As we head into the last few months before the Bay Area Hackfest in November, this blog will feature a series of abstracts of the talk that our speakers, each of them a thoughtful and engaging expert in their field, will be sharing in November.
Silicon Flatirons Center
The Bay Area Hackfest is making flying spectrum objects programmable. I will offer three contexts for the blending of software defined radio (SDR) and drones: the growing 3D volume being occupied by radios on planes and satellites; the regulatory consequences when SDR, spectrum, and aviation converge; and fusing software simulations and real-world radios into mirror worlds.
1. Drones are just one piece of a complicated 3D puzzle. Radio management used to be mostly a 2D game. However, a wave of innovation in airborne and orbiting systems – from low-altitude drones to broadband platforms in the stratosphere to thousand-satellite low-earth-orbit constellations to a new generation of high-throughput satellites in geostationary orbit – is making traffic management a complex 3D problem. The risk of both physical and RF collisions (interference) requires new protocols and governing institutions. Drone operations could learn from satellites, and vice versa.
2. Innovation poses policy challenges to regulators. Spectrum-programmable flying objects will force changes in FCC and FAA rules. Policy makers’ understanding of SDR and drone technology will determine, and probably constrain, what engineers will be able to do. The risks of new technology are much more salient to regulators than are the benefits. The SDR/drone community should engage with regulators to help them understand the promise as well as the risks of the technology, and to craft well-informed rules that support progress.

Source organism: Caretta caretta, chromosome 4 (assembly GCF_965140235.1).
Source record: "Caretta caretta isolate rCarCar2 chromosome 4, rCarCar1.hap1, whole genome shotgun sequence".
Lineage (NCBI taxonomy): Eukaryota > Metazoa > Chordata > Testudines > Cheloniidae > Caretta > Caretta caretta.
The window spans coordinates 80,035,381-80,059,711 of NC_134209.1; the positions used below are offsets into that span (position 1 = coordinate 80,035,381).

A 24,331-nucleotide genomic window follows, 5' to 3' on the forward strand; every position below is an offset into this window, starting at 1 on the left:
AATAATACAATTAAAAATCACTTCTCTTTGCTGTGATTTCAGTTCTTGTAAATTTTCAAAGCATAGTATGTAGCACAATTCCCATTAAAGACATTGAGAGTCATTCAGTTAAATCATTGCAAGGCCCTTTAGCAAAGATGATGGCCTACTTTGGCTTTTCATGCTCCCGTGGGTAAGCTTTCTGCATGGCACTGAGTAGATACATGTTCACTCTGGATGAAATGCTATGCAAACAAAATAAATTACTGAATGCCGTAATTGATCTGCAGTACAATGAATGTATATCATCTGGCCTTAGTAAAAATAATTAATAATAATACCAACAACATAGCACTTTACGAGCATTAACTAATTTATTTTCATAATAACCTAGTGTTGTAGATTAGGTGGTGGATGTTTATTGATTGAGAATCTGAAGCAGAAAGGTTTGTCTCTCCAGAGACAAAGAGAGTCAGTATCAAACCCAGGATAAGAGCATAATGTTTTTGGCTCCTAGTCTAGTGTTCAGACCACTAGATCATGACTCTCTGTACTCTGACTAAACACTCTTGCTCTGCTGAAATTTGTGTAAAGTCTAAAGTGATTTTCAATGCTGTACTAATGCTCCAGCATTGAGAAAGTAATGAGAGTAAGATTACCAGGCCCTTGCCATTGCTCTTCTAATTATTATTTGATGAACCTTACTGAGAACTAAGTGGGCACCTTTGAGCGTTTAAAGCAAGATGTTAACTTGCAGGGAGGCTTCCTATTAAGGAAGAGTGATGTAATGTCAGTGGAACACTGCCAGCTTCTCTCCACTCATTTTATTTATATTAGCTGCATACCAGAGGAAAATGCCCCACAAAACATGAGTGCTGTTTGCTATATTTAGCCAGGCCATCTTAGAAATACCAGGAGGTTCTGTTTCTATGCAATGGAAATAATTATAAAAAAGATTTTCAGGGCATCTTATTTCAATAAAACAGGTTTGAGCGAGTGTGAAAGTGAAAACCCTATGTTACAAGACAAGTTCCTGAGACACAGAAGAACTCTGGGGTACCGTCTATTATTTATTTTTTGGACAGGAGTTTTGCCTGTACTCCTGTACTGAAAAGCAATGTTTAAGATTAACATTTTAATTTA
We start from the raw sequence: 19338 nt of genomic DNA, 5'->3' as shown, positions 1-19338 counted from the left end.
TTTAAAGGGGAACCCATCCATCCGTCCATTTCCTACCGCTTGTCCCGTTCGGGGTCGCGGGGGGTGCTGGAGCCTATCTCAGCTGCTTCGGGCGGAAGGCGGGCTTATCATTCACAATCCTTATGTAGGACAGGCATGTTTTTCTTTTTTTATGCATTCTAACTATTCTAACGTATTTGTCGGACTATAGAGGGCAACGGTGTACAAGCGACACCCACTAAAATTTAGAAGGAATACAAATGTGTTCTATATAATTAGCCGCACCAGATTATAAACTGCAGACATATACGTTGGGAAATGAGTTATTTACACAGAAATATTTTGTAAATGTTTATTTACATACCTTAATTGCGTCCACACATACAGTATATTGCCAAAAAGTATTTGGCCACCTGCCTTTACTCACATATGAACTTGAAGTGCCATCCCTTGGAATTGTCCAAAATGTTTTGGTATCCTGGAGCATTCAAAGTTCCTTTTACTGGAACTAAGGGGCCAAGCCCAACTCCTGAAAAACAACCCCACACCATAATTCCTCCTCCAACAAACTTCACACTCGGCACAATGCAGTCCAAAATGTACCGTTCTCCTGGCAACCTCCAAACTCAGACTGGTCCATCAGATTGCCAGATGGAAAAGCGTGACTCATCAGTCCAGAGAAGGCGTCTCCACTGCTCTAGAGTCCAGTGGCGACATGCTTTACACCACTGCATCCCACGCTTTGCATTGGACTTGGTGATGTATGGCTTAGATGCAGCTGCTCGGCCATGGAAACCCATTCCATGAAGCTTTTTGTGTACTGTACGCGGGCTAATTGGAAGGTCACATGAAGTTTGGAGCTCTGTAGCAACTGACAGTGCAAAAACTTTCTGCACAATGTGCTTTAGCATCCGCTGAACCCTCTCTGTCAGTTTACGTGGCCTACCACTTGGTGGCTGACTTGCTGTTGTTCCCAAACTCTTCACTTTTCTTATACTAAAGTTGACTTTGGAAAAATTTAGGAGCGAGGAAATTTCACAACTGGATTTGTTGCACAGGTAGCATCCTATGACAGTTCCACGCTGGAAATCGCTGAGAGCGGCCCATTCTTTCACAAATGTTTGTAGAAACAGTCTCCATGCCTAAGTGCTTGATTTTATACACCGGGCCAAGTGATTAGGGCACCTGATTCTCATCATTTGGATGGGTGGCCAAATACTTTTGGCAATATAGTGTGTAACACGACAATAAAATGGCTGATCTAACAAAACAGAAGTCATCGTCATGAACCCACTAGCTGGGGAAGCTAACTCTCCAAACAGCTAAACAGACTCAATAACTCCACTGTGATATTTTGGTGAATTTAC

3. Today, there is no alternative to testing prototypes in a real environment as the Hackfest is doing. The world is so messy and complex that current channel models and processing tools aren’t good enough to build simulations that can bear the weight of designing and managing systems. However, just as David Gelernter’s “Mirror Worlds” forecasts the day that software puts the universe in a shoebox, we should dream of the day when RF Mirror Worlds can put the Hackfest Hangar in a hatbox. As this technology matures, it will change not just how flying programmable radios are designed, but also how they are managed and regulated.